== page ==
Leading members of America’s foreign policy establishment and media elites exhibited almost unrestrained euphoria at the end of the Communist threat. The new era heralded, they boasted, a “uni-polar world,” where just one super-power remained. Charles Krauthammer and other neoconservative talking heads claimed that in a uni-polar world, the United States had a duty to spread liberal democracy and equality around the globe.

It was a message that George H. W. Bush took to heart when he launched a limited invasion of Iraq in 1991 against Saddam Hussein, who had previously been our staunch ally against the Shia mullahs in Iran. Saddam’s forces had fought a desultory frontier war against the Iranians for nearly a decade. Remember Ronald Reagan’s pithy comment: “It is better to have your enemies fighting each other, than fighting you.”

But that wisdom was lost. The election of Bill Clinton brought no discernible change in globalist emphasis; the American experience in building “democracy” in Bosnia and Serbia resulted in the creation of an Islamic Republic of Kosovo, wrenched violently out of the heart of the Christian Serbian homeland, plus thousands of civilians dead. Pundits accepted this experiment in nation-building because the United States was behind it. Never mind the history, traditions, and integrity of Serbia.  Like the old Hanes advertisement claimed, “it is democracy only when we say it is democracy.”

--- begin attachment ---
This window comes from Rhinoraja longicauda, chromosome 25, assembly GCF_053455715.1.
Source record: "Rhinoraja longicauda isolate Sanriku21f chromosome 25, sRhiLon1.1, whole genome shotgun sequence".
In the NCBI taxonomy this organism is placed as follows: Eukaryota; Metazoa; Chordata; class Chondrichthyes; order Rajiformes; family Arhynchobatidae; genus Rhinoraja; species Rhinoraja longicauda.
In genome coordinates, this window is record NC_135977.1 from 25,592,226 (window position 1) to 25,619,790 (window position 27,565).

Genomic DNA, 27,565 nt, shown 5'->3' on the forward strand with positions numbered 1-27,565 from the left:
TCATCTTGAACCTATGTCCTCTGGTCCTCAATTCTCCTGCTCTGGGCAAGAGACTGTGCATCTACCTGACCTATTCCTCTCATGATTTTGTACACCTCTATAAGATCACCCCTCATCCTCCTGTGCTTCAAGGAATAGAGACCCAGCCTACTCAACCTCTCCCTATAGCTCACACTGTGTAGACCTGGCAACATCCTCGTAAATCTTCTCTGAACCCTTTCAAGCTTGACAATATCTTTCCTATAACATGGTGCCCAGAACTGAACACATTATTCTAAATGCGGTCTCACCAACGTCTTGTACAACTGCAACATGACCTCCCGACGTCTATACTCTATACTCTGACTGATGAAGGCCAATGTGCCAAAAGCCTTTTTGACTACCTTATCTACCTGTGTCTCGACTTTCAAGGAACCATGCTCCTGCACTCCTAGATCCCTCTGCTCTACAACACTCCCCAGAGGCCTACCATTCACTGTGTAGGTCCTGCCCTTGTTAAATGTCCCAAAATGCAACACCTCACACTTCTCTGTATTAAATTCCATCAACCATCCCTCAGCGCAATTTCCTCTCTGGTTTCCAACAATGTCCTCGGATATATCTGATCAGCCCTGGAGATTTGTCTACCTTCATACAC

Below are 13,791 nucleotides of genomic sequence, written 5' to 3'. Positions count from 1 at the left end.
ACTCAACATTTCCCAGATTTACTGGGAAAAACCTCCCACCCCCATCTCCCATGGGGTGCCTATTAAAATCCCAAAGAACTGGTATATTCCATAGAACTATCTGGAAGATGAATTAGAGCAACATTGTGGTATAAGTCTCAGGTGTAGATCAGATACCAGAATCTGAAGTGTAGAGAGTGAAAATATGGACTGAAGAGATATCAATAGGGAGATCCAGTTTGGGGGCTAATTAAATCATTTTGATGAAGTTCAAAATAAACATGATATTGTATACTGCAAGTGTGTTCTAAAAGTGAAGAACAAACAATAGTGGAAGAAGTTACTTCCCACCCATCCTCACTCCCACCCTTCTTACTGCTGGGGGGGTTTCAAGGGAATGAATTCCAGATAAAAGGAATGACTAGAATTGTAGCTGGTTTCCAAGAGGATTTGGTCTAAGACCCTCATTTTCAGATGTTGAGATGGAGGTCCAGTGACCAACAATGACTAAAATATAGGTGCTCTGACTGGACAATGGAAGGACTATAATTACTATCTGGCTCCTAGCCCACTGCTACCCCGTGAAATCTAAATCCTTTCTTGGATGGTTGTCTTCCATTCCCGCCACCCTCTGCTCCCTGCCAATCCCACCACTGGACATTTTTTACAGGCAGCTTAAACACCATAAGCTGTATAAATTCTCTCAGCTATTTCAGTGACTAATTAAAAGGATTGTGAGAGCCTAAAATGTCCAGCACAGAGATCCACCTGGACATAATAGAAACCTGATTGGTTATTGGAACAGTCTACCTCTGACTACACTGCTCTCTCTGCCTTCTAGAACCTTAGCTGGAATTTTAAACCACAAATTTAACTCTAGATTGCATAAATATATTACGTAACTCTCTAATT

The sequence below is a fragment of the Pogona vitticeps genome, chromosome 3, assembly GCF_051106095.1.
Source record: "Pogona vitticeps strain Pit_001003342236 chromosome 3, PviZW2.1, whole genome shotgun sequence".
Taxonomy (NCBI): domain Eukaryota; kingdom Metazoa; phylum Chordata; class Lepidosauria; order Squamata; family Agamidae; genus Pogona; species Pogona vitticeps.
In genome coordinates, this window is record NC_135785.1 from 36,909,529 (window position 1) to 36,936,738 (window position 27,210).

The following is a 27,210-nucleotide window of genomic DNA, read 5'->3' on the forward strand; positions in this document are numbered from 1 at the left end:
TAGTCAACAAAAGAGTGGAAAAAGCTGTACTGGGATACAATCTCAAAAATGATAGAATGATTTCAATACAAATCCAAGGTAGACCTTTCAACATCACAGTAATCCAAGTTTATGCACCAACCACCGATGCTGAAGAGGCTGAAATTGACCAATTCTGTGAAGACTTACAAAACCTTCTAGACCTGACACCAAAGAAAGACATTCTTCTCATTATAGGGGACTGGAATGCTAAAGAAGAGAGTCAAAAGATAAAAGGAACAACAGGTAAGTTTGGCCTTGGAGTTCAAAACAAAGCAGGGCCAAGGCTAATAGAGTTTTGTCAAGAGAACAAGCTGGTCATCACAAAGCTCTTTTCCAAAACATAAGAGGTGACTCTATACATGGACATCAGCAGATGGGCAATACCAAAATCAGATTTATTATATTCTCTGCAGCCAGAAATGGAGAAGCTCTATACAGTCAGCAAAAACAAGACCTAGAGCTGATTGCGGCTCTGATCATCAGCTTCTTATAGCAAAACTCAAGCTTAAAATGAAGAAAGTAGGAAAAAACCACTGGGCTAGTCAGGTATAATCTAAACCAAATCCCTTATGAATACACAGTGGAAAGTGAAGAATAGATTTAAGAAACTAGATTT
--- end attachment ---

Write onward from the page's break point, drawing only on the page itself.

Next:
The administration of George W. Bush was dominated by neoconservative ideologues whose goal was the imposition of American-style liberal democracy and egalitarianism in every benighted, tradition-bound, religiously-reactionary state in the world, especially in the Middle East. Never mind that those countries had no historical experience in democracy. Never mind that such efforts would further provoke and stir the anger and extremism of Islam. Never mind that the only reason that such extremism had not broken loose previously in states like Iraq, Egypt, Syria, and Libya was because strongman dictators  ruled those states with a iron hand, suppressing Islamic extremism and terror, while maintaining the peace.

Mubarak, Saddam, Assad, even Gaddafi kept a lid on things, permitting, ironically, certain elements of Western culture to exist in their countries. Saddam’s foreign minister Tariq al-Aziz was a Christian, and under Saddam’s more secular rule, women could attend Iraqi universities; there was even a symphony orchestra established in Baghdad.

Of course, the intervention in Iraq we now know was based on outright falsehoods and faulty information. Saddam was removed, and his professional army structure destroyed. Former administrators and seasoned bureaucrats who had served his regime were summarily fired, some prosecuted for “crimes.” In their place very soon came members of the Shia groups, allied with Iran, that had been securely restrained under Saddam.